Black Summer (Stereosonic): This 11-year-old Aussie producer (who’s known to his parents as Rhys) dropped an impressive set at Groovin The Moo earlier this year after being discovered by triple j. Rhys has released tracks online, racked up over 22,000 Facebook followers and proved that you’re never too young to delve into EDM production. We don’t want to put any pressure on him, but wrap your eyes around this potential headline: “Black Summer To Headline Stereosonic 2030″
FKA twigs (Splendour In The Grass): 27-year-old singer/producer/dancer FKA twigs (real name Tahliah Barnett) has been nominated for the coveted Mercury Prize, performed huge sets at Laneway Festival and appeared on ‘The Tonight Show with Jimmy Fallon’, all with only one studio album under her belt. With her third EP, ‘Melissa’, due in the coming months, FKA twigs’ profile will only continue to rise, and her dramatic live performances have the ability to captivate even the biggest Australian festival crowds.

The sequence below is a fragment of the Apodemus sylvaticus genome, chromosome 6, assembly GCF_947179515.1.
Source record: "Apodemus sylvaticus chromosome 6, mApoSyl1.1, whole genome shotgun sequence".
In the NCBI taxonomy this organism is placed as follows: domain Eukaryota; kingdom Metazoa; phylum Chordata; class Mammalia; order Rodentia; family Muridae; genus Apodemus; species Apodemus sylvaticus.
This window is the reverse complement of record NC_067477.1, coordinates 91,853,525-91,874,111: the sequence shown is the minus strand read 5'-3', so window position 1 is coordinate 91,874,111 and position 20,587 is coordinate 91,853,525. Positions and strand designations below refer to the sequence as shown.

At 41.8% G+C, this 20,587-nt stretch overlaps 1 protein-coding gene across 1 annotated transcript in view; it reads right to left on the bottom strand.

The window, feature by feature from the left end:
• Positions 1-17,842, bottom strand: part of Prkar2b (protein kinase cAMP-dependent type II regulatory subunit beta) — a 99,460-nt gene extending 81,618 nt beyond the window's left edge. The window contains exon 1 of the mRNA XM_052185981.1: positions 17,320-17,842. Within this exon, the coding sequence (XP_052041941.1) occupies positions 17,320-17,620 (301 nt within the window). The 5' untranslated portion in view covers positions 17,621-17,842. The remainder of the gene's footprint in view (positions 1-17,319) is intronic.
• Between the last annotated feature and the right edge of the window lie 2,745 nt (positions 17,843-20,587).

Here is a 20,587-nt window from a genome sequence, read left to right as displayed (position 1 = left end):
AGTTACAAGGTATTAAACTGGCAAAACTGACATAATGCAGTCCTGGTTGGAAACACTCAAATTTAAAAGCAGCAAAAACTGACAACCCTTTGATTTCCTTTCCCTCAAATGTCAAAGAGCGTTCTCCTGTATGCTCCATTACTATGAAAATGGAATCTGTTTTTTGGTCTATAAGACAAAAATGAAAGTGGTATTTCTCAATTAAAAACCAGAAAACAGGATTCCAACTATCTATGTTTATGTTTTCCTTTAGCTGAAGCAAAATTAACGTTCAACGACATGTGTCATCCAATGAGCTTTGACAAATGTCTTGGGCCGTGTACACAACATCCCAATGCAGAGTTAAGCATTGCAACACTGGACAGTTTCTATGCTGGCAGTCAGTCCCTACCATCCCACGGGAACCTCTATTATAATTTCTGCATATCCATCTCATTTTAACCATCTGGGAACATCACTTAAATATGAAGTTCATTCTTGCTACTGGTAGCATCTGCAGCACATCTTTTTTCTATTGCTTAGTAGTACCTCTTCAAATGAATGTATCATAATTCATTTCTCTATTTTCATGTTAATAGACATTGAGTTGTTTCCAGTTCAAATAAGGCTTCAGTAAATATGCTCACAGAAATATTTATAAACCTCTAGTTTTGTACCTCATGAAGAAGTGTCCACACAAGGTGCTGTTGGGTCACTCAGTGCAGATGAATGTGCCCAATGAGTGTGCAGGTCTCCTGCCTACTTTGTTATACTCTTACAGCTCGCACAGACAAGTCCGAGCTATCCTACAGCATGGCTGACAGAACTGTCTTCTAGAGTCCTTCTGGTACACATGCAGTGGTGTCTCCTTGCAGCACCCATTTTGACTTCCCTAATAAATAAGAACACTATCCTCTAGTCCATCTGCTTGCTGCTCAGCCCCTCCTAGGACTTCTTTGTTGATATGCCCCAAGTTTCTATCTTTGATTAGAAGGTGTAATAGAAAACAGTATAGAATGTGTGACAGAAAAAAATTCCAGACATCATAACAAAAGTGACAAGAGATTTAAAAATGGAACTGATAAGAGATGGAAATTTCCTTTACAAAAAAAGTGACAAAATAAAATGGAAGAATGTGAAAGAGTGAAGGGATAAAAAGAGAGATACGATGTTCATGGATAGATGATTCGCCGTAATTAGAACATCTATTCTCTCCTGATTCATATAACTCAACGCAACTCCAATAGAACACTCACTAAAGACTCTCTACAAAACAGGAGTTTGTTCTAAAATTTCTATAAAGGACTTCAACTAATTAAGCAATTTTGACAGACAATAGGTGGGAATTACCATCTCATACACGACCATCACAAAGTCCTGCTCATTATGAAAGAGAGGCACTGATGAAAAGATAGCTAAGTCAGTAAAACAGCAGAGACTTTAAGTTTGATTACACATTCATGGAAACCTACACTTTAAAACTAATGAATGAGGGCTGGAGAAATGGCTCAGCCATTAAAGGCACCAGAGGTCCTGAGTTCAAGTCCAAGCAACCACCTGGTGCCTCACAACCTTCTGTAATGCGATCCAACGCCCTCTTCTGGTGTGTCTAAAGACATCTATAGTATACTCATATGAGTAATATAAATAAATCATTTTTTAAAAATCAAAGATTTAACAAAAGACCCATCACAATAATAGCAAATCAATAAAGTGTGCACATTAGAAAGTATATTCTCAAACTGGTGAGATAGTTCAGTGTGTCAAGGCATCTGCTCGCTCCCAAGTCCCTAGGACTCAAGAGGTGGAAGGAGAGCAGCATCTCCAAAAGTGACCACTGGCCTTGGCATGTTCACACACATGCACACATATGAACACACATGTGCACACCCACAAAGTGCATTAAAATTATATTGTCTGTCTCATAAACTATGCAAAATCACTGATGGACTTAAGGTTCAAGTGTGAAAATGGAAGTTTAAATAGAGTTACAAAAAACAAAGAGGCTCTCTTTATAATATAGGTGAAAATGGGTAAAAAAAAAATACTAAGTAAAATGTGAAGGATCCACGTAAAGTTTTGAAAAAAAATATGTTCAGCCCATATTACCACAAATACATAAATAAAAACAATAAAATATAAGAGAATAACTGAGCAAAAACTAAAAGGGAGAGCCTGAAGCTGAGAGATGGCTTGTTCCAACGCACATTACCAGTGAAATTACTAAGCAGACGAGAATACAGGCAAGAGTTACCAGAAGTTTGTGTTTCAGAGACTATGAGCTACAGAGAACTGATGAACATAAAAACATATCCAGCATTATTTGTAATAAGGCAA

Flume (Coachella): 23-year-old Harley Edward Streten, aka Flume, has played to huge crowds across the world this year, and now that he has officially left What So Not — the collaborative project he had with fellow producer Emoh Instead — he’s got more time on his hands. As the face of ‘the Australian sound’, Streten’s American fan base is solid, and the chilled out vibes of Coachella seem perfectly suited to his style.
Jamie xx (Splendour In The Grass): The English producer — who is one third of The xx — is no stranger to big festival slots. The 26-year-old, who released his debut solo album ‘In Colour’ in May, has already left Aussie crowds on a high at festivals like Laneway, Field Day and Falls, so it could be only a matter of time until his local appeal reaches fever pitch on Splendour’s biggest stage.
Royal Blood (Glastonbury): With the critically agreed-upon accomplishment of resuscitating rock n’ roll, British duo Royal Blood have all the ingredients needed to take over the world. The head-bangable riff-slingers come with the endorsement of some of the world’s biggest rock and metal acts, including former Glastonbury headliners Metallica, and if they keep going the way they’re going, the current mid-level Splendour In The Grass act could easily go on to achieve their own glasto headliner status.